Instead of smoking prevention or nutritional campaigns organizing a health fair or news conference, they should invest their money to buy cinema screen advertisements on comedies and sports programs, for example. He also says that campaign planners should partner with national organizations, producers, writers, directors and actors to invest in product placement in movies, sitcoms and soap operas. Other target media include video games and entertainment-oriented programming on the Internet.

"This would be quite a change for media portrayals of health, because previous research shows entertainment programming depicting unhealthy eating as normal and desirable without linking it to negative consequences," he says.

"A great example of a health campaign that is breaking from tradition is the anti-drug campaign. Instead of news stories, they use commercials that are catchy, stylish and offer a sense of thrill that targets the adolescent at-risk group. Also, Population Communication International's Soap Summits provide entertainment and health professionals with information and creative ideas regarding the incorporation of health issues into entertainment programs."

The summit is an annual meeting that brings together individuals responsible for the creation of the content of American daytime serials with the goal of heightening awareness in the creative community about its role in shaping attitudes and behaviors.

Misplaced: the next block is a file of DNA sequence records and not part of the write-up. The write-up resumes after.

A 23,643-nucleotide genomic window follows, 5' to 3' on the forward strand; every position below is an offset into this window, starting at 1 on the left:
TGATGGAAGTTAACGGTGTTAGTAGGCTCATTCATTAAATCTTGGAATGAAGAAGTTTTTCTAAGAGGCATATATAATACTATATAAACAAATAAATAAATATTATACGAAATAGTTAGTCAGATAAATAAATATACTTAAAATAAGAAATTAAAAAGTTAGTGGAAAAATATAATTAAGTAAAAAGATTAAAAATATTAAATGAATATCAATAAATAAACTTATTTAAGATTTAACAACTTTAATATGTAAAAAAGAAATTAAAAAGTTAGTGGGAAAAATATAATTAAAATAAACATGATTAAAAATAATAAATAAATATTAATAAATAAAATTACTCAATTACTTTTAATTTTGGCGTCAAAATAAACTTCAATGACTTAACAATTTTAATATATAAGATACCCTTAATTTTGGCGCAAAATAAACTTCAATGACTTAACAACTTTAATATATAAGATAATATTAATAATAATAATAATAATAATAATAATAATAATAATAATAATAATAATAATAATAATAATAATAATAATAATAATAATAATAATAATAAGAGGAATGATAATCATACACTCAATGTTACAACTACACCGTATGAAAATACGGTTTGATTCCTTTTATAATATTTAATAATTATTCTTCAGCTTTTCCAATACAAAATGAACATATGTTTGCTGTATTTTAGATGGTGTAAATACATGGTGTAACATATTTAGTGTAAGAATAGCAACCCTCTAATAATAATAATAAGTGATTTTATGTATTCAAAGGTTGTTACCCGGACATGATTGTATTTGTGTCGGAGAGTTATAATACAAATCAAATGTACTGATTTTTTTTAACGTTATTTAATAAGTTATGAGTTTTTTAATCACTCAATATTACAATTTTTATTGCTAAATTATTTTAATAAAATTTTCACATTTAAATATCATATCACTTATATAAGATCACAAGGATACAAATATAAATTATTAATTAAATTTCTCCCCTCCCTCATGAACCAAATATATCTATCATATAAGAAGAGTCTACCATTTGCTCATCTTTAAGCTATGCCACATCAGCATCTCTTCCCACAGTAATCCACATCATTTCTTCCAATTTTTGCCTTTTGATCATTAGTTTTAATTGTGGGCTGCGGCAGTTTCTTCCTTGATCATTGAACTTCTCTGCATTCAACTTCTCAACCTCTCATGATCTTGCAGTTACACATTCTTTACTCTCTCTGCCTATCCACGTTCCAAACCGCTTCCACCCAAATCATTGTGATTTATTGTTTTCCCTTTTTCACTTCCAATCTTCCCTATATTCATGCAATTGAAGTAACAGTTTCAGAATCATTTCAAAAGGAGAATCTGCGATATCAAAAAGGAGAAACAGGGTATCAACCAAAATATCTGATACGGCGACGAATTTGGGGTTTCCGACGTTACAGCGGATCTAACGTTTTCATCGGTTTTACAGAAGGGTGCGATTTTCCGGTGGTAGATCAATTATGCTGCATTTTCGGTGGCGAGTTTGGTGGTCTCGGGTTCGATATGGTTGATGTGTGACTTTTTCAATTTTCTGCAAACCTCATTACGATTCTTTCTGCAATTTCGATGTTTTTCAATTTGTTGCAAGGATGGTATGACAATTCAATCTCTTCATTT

Writer: Amy Patterson-Neubert, (765) 494-9723, apatterson@purdue.edu

Source: Mohan Dutta-Bergman, (765) 494-2587, mdutta-bergman@sla.purdue.edu

Purdue News Service: (765) 494-2096; purduenews@purdue.edu

 

PHOTO CAPTION:
Mohan Dutta-Bergman, assistant professor of communication at Purdue University, says local health campaigns are not reaching the at-risk American population with public service announcements or by planning activities to attract local media coverage. To reach the at-risk American population, campaigns should target places where this group gets most of its health information – soap operas, sitcoms and sports programs on television, as well as entertainment magazines. (Purdue News Service photo/David Umberger)

A publication-quality photograph is available at http://ftp.purdue.edu/pub/uns/+2004/dutta-bergman-eating.jpg

 


ABSTRACT

Reaching Unhealthy Eaters: Applying a Strategic
Approach to Media Vehicle Choice

Mohan J. Dutta-Bergman

Founded upon the argument that unhealthy eaters need to be reached through strategic choices that are driven by adequate formative research, this article examines the media consumption patterns of unhealthy eaters. Based on an analysis of the 1999 Lifestyle data, the article points out that healthy and unhealthy eaters differ systematically in their media choices. While television news is the most effective channel for reaching healthy eaters, television sports and entertainment-oriented Internet are the two major media categories consumed by the unhealthy eater. Also, healthy eaters are more likely to be drawn to print media, suggesting that print-based healthy eating campaigns are unlikely to reach the at-risk group. The article recommends the exploration of alternative entertainment-oriented channels and content strategies to effectively reach the unhealthy eater.